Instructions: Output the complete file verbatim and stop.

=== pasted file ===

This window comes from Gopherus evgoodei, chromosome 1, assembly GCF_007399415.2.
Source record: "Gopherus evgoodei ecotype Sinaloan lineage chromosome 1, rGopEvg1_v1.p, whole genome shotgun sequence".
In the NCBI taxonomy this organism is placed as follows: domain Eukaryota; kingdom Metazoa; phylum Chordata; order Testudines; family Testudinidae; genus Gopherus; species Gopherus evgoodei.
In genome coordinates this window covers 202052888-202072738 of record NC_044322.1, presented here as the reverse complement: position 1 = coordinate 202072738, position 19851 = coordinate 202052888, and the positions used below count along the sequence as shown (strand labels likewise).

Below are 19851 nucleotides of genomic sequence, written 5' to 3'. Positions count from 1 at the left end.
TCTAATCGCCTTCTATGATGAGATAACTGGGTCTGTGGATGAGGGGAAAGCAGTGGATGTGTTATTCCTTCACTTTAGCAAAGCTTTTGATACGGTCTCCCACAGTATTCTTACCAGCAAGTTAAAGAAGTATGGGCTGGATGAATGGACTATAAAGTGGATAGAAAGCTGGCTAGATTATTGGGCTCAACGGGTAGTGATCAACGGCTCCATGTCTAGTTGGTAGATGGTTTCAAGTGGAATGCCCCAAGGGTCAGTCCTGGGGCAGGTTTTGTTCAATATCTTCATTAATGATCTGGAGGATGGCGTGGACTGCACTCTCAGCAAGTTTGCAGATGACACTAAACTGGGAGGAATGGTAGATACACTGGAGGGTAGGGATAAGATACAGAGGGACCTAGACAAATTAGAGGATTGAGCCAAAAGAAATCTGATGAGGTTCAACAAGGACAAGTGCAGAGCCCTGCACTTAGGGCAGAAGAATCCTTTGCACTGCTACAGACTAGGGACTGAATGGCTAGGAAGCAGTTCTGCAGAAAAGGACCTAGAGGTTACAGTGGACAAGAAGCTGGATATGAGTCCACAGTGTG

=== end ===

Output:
This window comes from Gopherus evgoodei, chromosome 1, assembly GCF_007399415.2.
Source record: "Gopherus evgoodei ecotype Sinaloan lineage chromosome 1, rGopEvg1_v1.p, whole genome shotgun sequence".
In the NCBI taxonomy this organism is placed as follows: domain Eukaryota; kingdom Metazoa; phylum Chordata; order Testudines; family Testudinidae; genus Gopherus; species Gopherus evgoodei.
In genome coordinates this window covers 202052888-202072738 of record NC_044322.1, presented here as the reverse complement: position 1 = coordinate 202072738, position 19851 = coordinate 202052888, and the positions used below count along the sequence as shown (strand labels likewise).

Below are 19851 nucleotides of genomic sequence, written 5' to 3'. Positions count from 1 at the left end.
TCTAATCGCCTTCTATGATGAGATAACTGGGTCTGTGGATGAGGGGAAAGCAGTGGATGTGTTATTCCTTCACTTTAGCAAAGCTTTTGATACGGTCTCCCACAGTATTCTTACCAGCAAGTTAAAGAAGTATGGGCTGGATGAATGGACTATAAAGTGGATAGAAAGCTGGCTAGATTATTGGGCTCAACGGGTAGTGATCAACGGCTCCATGTCTAGTTGGTAGATGGTTTCAAGTGGAATGCCCCAAGGGTCAGTCCTGGGGCAGGTTTTGTTCAATATCTTCATTAATGATCTGGAGGATGGCGTGGACTGCACTCTCAGCAAGTTTGCAGATGACACTAAACTGGGAGGAATGGTAGATACACTGGAGGGTAGGGATAAGATACAGAGGGACCTAGACAAATTAGAGGATTGAGCCAAAAGAAATCTGATGAGGTTCAACAAGGACAAGTGCAGAGCCCTGCACTTAGGGCAGAAGAATCCTTTGCACTGCTACAGACTAGGGACTGAATGGCTAGGAAGCAGTTCTGCAGAAAAGGACCTAGAGGTTACAGTGGACAAGAAGCTGGATATGAGTCCACAGTGTG